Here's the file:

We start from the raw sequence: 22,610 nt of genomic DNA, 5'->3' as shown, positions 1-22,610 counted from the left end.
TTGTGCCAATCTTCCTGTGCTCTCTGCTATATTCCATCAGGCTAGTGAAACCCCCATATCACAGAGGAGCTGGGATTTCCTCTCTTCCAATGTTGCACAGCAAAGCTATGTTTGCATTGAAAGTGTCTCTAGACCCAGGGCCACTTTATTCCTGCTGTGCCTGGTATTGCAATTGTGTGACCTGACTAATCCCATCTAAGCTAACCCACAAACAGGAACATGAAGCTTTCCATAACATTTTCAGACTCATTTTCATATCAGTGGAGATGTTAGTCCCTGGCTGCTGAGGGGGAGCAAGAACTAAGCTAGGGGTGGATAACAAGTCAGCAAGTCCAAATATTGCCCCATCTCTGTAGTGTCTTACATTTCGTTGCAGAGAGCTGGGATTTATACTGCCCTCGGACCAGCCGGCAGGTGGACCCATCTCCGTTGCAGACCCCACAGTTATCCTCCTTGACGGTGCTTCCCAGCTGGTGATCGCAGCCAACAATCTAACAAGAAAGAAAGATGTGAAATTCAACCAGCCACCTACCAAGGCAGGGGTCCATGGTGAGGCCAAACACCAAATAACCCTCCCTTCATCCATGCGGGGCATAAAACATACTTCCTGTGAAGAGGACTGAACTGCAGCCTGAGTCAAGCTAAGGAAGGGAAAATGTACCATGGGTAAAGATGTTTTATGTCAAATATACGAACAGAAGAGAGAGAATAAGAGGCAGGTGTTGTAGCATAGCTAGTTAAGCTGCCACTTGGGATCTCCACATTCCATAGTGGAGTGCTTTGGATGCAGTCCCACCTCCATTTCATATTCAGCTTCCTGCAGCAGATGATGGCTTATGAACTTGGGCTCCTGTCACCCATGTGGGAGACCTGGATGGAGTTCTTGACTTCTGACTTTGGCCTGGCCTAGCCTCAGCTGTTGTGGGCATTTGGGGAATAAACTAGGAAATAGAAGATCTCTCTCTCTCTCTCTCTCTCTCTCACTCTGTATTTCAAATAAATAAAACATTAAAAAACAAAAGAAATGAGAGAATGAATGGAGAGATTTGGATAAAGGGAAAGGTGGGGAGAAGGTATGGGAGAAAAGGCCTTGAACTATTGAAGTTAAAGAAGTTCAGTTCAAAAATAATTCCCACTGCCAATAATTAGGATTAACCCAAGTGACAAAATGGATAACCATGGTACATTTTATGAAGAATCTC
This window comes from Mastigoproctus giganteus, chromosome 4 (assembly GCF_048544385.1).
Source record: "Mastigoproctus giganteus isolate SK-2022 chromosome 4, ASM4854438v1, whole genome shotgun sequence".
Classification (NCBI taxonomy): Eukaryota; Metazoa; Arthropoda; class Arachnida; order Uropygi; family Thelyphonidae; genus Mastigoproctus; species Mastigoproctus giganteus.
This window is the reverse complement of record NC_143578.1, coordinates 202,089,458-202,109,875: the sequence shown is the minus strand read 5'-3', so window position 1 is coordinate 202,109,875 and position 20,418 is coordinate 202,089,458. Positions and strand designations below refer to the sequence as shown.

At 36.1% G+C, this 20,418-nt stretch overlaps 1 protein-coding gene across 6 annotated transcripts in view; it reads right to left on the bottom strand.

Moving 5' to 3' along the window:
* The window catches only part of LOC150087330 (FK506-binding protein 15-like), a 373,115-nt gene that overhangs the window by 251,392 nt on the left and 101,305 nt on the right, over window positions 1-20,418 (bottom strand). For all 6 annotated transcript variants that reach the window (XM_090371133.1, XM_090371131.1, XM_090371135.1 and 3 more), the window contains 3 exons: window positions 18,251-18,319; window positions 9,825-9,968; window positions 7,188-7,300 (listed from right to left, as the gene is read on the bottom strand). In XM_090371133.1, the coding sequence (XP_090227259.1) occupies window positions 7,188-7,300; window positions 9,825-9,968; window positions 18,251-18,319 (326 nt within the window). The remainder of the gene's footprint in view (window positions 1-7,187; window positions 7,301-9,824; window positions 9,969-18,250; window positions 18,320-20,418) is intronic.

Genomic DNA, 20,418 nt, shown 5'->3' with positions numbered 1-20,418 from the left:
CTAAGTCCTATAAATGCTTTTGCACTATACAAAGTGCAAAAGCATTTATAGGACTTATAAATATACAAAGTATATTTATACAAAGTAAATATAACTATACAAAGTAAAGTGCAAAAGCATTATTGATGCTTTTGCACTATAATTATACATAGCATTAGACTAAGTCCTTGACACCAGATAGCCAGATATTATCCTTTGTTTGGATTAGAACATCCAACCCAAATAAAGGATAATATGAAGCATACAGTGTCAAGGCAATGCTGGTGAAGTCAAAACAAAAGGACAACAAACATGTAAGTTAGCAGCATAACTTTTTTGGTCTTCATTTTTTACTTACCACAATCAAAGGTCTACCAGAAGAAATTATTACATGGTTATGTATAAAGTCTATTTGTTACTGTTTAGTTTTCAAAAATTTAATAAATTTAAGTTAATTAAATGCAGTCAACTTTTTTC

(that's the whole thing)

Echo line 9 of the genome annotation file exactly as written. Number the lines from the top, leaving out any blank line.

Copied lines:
* The window catches only part of LOC150087330 (FK506-binding protein 15-like), a 373,115-nt gene that overhangs the window by 251,392 nt on the left and 101,305 nt on the right, over window positions 1-20,418 (bottom strand). For all 6 annotated transcript variants that reach the window (XM_090371133.1, XM_090371131.1, XM_090371135.1 and 3 more), the window contains 3 exons: window positions 18,251-18,319; window positions 9,825-9,968; window positions 7,188-7,300 (listed from right to left, as the gene is read on the bottom strand). In XM_090371133.1, the coding sequence (XP_090227259.1) occupies window positions 7,188-7,300; window positions 9,825-9,968; window positions 18,251-18,319 (326 nt within the window). The remainder of the gene's footprint in view (window positions 1-7,187; window positions 7,301-9,824; window positions 9,969-18,250; window positions 18,320-20,418) is intronic.